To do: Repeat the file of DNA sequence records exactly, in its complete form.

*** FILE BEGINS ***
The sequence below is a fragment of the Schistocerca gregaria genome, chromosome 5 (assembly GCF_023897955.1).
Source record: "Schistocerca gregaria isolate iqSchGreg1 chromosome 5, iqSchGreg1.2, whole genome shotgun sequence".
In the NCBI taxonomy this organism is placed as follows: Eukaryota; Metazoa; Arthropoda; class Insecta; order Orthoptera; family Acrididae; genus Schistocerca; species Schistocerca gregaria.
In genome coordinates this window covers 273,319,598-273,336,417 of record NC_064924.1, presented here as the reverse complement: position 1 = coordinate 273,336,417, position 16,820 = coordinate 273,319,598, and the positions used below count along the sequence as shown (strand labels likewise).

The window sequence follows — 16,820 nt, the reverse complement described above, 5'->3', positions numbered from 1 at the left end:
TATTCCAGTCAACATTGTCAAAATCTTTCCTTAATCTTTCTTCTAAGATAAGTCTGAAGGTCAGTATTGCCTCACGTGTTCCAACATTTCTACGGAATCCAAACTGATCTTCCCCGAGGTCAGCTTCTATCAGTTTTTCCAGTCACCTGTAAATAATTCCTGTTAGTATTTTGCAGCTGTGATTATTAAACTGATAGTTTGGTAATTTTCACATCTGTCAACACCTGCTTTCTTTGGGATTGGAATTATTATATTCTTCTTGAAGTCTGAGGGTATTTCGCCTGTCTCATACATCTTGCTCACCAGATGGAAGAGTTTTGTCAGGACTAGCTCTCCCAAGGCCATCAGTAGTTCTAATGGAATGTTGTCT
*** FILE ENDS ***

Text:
The sequence below is a fragment of the Schistocerca gregaria genome, chromosome 5 (assembly GCF_023897955.1).
Source record: "Schistocerca gregaria isolate iqSchGreg1 chromosome 5, iqSchGreg1.2, whole genome shotgun sequence".
In the NCBI taxonomy this organism is placed as follows: Eukaryota; Metazoa; Arthropoda; class Insecta; order Orthoptera; family Acrididae; genus Schistocerca; species Schistocerca gregaria.
In genome coordinates this window covers 273,319,598-273,336,417 of record NC_064924.1, presented here as the reverse complement: position 1 = coordinate 273,336,417, position 16,820 = coordinate 273,319,598, and the positions used below count along the sequence as shown (strand labels likewise).

The window sequence follows — 16,820 nt, the reverse complement described above, 5'->3', positions numbered from 1 at the left end:
TATTCCAGTCAACATTGTCAAAATCTTTCCTTAATCTTTCTTCTAAGATAAGTCTGAAGGTCAGTATTGCCTCACGTGTTCCAACATTTCTACGGAATCCAAACTGATCTTCCCCGAGGTCAGCTTCTATCAGTTTTTCCAGTCACCTGTAAATAATTCCTGTTAGTATTTTGCAGCTGTGATTATTAAACTGATAGTTTGGTAATTTTCACATCTGTCAACACCTGCTTTCTTTGGGATTGGAATTATTATATTCTTCTTGAAGTCTGAGGGTATTTCGCCTGTCTCATACATCTTGCTCACCAGATGGAAGAGTTTTGTCAGGACTAGCTCTCCCAAGGCCATCAGTAGTTCTAATGGAATGTTGTCT